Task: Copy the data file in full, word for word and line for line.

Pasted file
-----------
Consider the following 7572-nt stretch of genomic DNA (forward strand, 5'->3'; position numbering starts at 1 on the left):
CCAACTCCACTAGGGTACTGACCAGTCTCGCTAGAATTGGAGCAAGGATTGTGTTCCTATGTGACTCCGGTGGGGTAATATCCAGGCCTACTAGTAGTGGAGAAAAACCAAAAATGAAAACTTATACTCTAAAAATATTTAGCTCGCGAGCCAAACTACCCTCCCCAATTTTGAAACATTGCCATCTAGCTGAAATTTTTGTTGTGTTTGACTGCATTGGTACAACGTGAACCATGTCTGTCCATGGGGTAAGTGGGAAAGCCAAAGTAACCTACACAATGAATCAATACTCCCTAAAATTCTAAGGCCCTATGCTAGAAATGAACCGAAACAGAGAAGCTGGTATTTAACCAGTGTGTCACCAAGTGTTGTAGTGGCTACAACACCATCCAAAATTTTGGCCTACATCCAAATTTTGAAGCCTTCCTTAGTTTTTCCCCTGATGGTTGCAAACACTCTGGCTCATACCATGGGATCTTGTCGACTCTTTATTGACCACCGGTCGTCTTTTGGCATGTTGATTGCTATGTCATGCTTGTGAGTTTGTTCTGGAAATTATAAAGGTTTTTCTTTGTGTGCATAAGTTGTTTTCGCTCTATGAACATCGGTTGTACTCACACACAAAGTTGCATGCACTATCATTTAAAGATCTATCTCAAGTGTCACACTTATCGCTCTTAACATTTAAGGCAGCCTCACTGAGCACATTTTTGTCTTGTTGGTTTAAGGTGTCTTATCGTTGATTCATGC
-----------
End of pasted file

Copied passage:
Consider the following 7572-nt stretch of genomic DNA (forward strand, 5'->3'; position numbering starts at 1 on the left):
CCAACTCCACTAGGGTACTGACCAGTCTCGCTAGAATTGGAGCAAGGATTGTGTTCCTATGTGACTCCGGTGGGGTAATATCCAGGCCTACTAGTAGTGGAGAAAAACCAAAAATGAAAACTTATACTCTAAAAATATTTAGCTCGCGAGCCAAACTACCCTCCCCAATTTTGAAACATTGCCATCTAGCTGAAATTTTTGTTGTGTTTGACTGCATTGGTACAACGTGAACCATGTCTGTCCATGGGGTAAGTGGGAAAGCCAAAGTAACCTACACAATGAATCAATACTCCCTAAAATTCTAAGGCCCTATGCTAGAAATGAACCGAAACAGAGAAGCTGGTATTTAACCAGTGTGTCACCAAGTGTTGTAGTGGCTACAACACCATCCAAAATTTTGGCCTACATCCAAATTTTGAAGCCTTCCTTAGTTTTTCCCCTGATGGTTGCAAACACTCTGGCTCATACCATGGGATCTTGTCGACTCTTTATTGACCACCGGTCGTCTTTTGGCATGTTGATTGCTATGTCATGCTTGTGAGTTTGTTCTGGAAATTATAAAGGTTTTTCTTTGTGTGCATAAGTTGTTTTCGCTCTATGAACATCGGTTGTACTCACACACAAAGTTGCATGCACTATCATTTAAAGATCTATCTCAAGTGTCACACTTATCGCTCTTAACATTTAAGGCAGCCTCACTGAGCACATTTTTGTCTTGTTGGTTTAAGGTGTCTTATCGTTGATTCATGC